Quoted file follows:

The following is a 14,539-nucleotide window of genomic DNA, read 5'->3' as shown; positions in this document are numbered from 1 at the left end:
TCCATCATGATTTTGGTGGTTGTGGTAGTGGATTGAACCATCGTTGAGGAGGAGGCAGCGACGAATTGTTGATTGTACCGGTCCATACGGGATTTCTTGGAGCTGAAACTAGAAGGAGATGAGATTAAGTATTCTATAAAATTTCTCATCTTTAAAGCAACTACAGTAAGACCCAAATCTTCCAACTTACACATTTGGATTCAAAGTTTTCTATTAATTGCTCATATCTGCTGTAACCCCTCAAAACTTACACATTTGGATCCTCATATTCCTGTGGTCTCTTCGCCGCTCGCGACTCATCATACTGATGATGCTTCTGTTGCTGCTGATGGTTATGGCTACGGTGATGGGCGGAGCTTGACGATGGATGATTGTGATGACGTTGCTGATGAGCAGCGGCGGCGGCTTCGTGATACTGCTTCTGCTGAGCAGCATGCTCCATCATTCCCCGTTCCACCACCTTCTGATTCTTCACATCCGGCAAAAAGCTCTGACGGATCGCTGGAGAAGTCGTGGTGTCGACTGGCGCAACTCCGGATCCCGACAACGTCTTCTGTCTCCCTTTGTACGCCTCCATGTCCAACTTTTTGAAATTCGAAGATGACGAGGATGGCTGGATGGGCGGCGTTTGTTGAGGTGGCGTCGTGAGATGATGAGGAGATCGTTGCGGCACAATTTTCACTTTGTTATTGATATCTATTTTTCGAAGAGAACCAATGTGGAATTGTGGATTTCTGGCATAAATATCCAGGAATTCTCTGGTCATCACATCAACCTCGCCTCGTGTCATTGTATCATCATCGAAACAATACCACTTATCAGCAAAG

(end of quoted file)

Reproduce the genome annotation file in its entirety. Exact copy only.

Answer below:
The following is a 14,539-nucleotide window of genomic DNA, read 5'->3' as shown; positions in this document are numbered from 1 at the left end:
TCCATCATGATTTTGGTGGTTGTGGTAGTGGATTGAACCATCGTTGAGGAGGAGGCAGCGACGAATTGTTGATTGTACCGGTCCATACGGGATTTCTTGGAGCTGAAACTAGAAGGAGATGAGATTAAGTATTCTATAAAATTTCTCATCTTTAAAGCAACTACAGTAAGACCCAAATCTTCCAACTTACACATTTGGATTCAAAGTTTTCTATTAATTGCTCATATCTGCTGTAACCCCTCAAAACTTACACATTTGGATCCTCATATTCCTGTGGTCTCTTCGCCGCTCGCGACTCATCATACTGATGATGCTTCTGTTGCTGCTGATGGTTATGGCTACGGTGATGGGCGGAGCTTGACGATGGATGATTGTGATGACGTTGCTGATGAGCAGCGGCGGCGGCTTCGTGATACTGCTTCTGCTGAGCAGCATGCTCCATCATTCCCCGTTCCACCACCTTCTGATTCTTCACATCCGGCAAAAAGCTCTGACGGATCGCTGGAGAAGTCGTGGTGTCGACTGGCGCAACTCCGGATCCCGACAACGTCTTCTGTCTCCCTTTGTACGCCTCCATGTCCAACTTTTTGAAATTCGAAGATGACGAGGATGGCTGGATGGGCGGCGTTTGTTGAGGTGGCGTCGTGAGATGATGAGGAGATCGTTGCGGCACAATTTTCACTTTGTTATTGATATCTATTTTTCGAAGAGAACCAATGTGGAATTGTGGATTTCTGGCATAAATATCCAGGAATTCTCTGGTCATCACATCAACCTCGCCTCGTGTCATTGTATCATCATCGAAACAATACCACTTATCAGCAAAG